Here it was that the Marquis de Prerolles appeared in the evening after his experience at the skating-pond. He had dressed, and had dined in great haste at a restaurant near the theatre.
The posters announced a revival of ‘Adrienne Lecouvreur’, with Mademoiselle Gontier in the principal role, in which she was to appear for the first time.
Eugenie Gontier was, it was said, the natural daughter of a great foreign lord, who had bequeathed to her a certain amount of money. Therefore, she had chosen the theatrical life less from necessity than from inclination.
She was distinguished in presence, a great favorite with the public, and had a wide circle of friends, among whom a rich banker, the Baron de Samoreau, greatly devoted to her, had made for her investments sufficiently profitable to enable her to occupy a mansion of her own, and to open a salon which became a favorite rendezvous with many persons distinguished in artistic, financial, and even political circles. Talent being the guaranty of good companionship, this salon became much frequented, and General de Prerolles had become one of its most assiduous visitors.
The first act had begun. Although the charming artist was not to appear until the second act, she had already descended from her dressing-room, and, finding herself alone in the greenroom, was putting a final touch to her coiffure before the mirror when the General entered.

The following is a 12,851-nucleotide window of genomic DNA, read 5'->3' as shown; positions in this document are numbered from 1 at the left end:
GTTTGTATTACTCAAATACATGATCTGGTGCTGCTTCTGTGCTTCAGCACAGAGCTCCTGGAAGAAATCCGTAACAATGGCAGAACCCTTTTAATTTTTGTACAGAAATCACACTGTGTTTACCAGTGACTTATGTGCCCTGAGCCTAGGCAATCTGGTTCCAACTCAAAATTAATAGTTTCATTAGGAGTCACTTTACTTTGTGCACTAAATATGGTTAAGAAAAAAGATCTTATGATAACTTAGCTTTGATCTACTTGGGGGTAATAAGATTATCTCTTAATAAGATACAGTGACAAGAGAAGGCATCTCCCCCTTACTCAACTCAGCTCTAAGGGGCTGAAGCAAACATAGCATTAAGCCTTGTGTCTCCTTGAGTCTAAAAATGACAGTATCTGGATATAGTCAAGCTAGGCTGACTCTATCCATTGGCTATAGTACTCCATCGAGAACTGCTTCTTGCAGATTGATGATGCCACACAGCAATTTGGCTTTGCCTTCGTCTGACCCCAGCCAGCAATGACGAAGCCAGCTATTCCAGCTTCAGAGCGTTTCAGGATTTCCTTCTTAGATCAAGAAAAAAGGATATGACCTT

He kissed her hand gallantly, and both seated themselves in a retired corner between the fireplace and the window.
“I thank you for coming so early,” said Eugenie. “I wished very much to see you to-night, in order to draw from your eyes a little of your courage before I must face the footlights in a role so difficult and so superb.”
“The fire of the footlights is not that of the enemy—above all, for you, who are so sure of winning the battle.”
“Alas! does one ever know? Although at the last rehearsal Monsieur Legouve assured me that all was perfect, look up there at that portrait of Rachel, and judge for yourself whether I have not reason to tremble at my audacity in attempting this role after such a predecessor.”
“But you yourself caused this play to be revived,” said Henri.
“I did it because of you,” Eugenie replied.
“Yes. Am I not your Adrienne, and is not Maurice de Saxe as intrepid as you, and as prodigal as you have been? Was he not dispossessed of his duchy of Courlande, as you were of your—”
A gesture from Henri prevented her from finishing the sentence.
“Pardon me!” said she. “I had forgotten how painful to you is any reference to that matter. We will speak only of your present renown, and of the current of mutual sympathy that attracts each of us toward the other. For myself, that attraction began on the fourteenth of last July. You had just arrived at Paris, and a morning journal, in mentioning the troops, and the names of the generals who appeared at the review, related, apropos of your military exploits, many exciting details of your escape during the war. Do you recall the applause that greeted you when you marched past the tribunes? I saw you then for the first time, but I should have known you among a thousand! The next day—”